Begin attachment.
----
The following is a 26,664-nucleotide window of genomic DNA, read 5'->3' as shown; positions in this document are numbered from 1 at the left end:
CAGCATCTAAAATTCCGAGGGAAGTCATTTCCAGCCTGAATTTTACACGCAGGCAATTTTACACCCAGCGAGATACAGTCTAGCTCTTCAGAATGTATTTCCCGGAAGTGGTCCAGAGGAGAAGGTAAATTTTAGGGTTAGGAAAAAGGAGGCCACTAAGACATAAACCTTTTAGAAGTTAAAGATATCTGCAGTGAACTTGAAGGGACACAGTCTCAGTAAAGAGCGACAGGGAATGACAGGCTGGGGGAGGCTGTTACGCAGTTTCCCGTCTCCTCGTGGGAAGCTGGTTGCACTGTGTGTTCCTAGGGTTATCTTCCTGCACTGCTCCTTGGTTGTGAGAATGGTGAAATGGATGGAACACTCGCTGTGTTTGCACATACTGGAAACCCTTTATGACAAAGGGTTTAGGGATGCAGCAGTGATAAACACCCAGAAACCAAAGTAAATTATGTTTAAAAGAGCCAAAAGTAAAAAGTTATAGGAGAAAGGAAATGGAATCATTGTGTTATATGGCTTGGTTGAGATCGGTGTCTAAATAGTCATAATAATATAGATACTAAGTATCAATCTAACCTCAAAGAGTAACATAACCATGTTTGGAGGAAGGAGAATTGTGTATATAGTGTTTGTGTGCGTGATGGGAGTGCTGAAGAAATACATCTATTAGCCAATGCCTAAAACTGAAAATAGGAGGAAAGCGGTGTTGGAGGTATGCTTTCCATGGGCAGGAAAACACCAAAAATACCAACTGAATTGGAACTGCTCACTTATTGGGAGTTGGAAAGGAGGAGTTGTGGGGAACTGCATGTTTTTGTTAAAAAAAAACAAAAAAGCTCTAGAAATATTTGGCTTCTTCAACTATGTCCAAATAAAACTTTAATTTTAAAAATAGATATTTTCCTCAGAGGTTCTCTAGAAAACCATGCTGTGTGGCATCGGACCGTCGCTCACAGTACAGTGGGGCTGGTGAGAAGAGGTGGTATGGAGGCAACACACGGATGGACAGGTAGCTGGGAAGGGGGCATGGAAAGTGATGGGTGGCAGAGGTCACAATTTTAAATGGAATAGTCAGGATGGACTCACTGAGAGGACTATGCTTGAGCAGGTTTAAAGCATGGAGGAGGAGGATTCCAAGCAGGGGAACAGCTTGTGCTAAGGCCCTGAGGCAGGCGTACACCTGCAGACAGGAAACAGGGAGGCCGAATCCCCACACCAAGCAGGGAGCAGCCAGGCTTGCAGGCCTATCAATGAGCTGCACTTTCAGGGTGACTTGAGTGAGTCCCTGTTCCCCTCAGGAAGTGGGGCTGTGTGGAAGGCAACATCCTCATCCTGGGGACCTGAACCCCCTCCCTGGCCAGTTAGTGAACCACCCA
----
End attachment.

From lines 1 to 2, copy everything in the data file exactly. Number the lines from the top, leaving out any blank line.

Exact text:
The following is a 26,664-nucleotide window of genomic DNA, read 5'->3' as shown; positions in this document are numbered from 1 at the left end:
CAGCATCTAAAATTCCGAGGGAAGTCATTTCCAGCCTGAATTTTACACGCAGGCAATTTTACACCCAGCGAGATACAGTCTAGCTCTTCAGAATGTATTTCCCGGAAGTGGTCCAGAGGAGAAGGTAAATTTTAGGGTTAGGAAAAAGGAGGCCACTAAGACATAAACCTTTTAGAAGTTAAAGATATCTGCAGTGAACTTGAAGGGACACAGTCTCAGTAAAGAGCGACAGGGAATGACAGGCTGGGGGAGGCTGTTACGCAGTTTCCCGTCTCCTCGTGGGAAGCTGGTTGCACTGTGTGTTCCTAGGGTTATCTTCCTGCACTGCTCCTTGGTTGTGAGAATGGTGAAATGGATGGAACACTCGCTGTGTTTGCACATACTGGAAACCCTTTATGACAAAGGGTTTAGGGATGCAGCAGTGATAAACACCCAGAAACCAAAGTAAATTATGTTTAAAAGAGCCAAAAGTAAAAAGTTATAGGAGAAAGGAAATGGAATCATTGTGTTATATGGCTTGGTTGAGATCGGTGTCTAAATAGTCATAATAATATAGATACTAAGTATCAATCTAACCTCAAAGAGTAACATAACCATGTTTGGAGGAAGGAGAATTGTGTATATAGTGTTTGTGTGCGTGATGGGAGTGCTGAAGAAATACATCTATTAGCCAATGCCTAAAACTGAAAATAGGAGGAAAGCGGTGTTGGAGGTATGCTTTCCATGGGCAGGAAAACACCAAAAATACCAACTGAATTGGAACTGCTCACTTATTGGGAGTTGGAAAGGAGGAGTTGTGGGGAACTGCATGTTTTTGTTAAAAAAAAACAAAAAAGCTCTAGAAATATTTGGCTTCTTCAACTATGTCCAAATAAAACTTTAATTTTAAAAATAGATATTTTCCTCAGAGGTTCTCTAGAAAACCATGCTGTGTGGCATCGGACCGTCGCTCACAGTACAGTGGGGCTGGTGAGAAGAGGTGGTATGGAGGCAACACACGGATGGACAGGTAGCTGGGAAGGGGGCATGGAAAGTGATGGGTGGCAGAGGTCACAATTTTAAATGGAATAGTCAGGATGGACTCACTGAGAGGACTATGCTTGAGCAGGTTTAAAGCATGGAGGAGGAGGATTCCAAGCAGGGGAACAGCTTGTGCTAAGGCCCTGAGGCAGGCGTACACCTGCAGACAGGAAACAGGGAGGCCGAATCCCCACACCAAGCAGGGAGCAGCCAGGCTTGCAGGCCTATCAATGAGCTGCACTTTCAGGGTGACTTGAGTGAGTCCCTGTTCCCCTCAGGAAGTGGGGCTGTGTGGAAGGCAACATCCTCATCCTGGGGACCTGAACCCCCTCCCTGGCCAGTTAGTGAACCACCCA